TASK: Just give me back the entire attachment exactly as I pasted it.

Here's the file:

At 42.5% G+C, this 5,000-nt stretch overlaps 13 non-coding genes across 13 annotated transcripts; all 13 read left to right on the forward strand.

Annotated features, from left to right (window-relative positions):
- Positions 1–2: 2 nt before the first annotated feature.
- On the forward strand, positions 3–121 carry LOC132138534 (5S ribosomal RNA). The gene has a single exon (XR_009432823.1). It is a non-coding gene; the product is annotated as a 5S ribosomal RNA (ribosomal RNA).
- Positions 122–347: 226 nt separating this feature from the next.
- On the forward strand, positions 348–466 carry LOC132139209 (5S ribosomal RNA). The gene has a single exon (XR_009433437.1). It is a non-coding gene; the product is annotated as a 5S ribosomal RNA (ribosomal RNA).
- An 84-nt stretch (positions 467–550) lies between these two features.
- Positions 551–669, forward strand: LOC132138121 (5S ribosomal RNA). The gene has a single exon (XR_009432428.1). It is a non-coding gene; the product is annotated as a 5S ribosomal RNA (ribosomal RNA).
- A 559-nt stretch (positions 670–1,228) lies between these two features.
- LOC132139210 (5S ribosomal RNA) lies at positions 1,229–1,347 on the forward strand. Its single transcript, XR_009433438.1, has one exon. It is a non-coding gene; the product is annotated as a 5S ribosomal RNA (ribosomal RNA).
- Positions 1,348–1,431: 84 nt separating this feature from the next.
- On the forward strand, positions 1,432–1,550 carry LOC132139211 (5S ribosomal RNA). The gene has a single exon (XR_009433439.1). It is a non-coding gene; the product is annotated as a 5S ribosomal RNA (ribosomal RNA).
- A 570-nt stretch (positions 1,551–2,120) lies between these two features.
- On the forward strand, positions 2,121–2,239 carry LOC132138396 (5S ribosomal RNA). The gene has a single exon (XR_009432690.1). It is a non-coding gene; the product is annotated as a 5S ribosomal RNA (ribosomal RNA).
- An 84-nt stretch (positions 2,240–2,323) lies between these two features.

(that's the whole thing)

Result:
At 42.5% G+C, this 5,000-nt stretch overlaps 13 non-coding genes across 13 annotated transcripts; all 13 read left to right on the forward strand.

Annotated features, from left to right (window-relative positions):
- Positions 1–2: 2 nt before the first annotated feature.
- On the forward strand, positions 3–121 carry LOC132138534 (5S ribosomal RNA). The gene has a single exon (XR_009432823.1). It is a non-coding gene; the product is annotated as a 5S ribosomal RNA (ribosomal RNA).
- Positions 122–347: 226 nt separating this feature from the next.
- On the forward strand, positions 348–466 carry LOC132139209 (5S ribosomal RNA). The gene has a single exon (XR_009433437.1). It is a non-coding gene; the product is annotated as a 5S ribosomal RNA (ribosomal RNA).
- An 84-nt stretch (positions 467–550) lies between these two features.
- Positions 551–669, forward strand: LOC132138121 (5S ribosomal RNA). The gene has a single exon (XR_009432428.1). It is a non-coding gene; the product is annotated as a 5S ribosomal RNA (ribosomal RNA).
- A 559-nt stretch (positions 670–1,228) lies between these two features.
- LOC132139210 (5S ribosomal RNA) lies at positions 1,229–1,347 on the forward strand. Its single transcript, XR_009433438.1, has one exon. It is a non-coding gene; the product is annotated as a 5S ribosomal RNA (ribosomal RNA).
- Positions 1,348–1,431: 84 nt separating this feature from the next.
- On the forward strand, positions 1,432–1,550 carry LOC132139211 (5S ribosomal RNA). The gene has a single exon (XR_009433439.1). It is a non-coding gene; the product is annotated as a 5S ribosomal RNA (ribosomal RNA).
- A 570-nt stretch (positions 1,551–2,120) lies between these two features.
- On the forward strand, positions 2,121–2,239 carry LOC132138396 (5S ribosomal RNA). The gene has a single exon (XR_009432690.1). It is a non-coding gene; the product is annotated as a 5S ribosomal RNA (ribosomal RNA).
- An 84-nt stretch (positions 2,240–2,323) lies between these two features.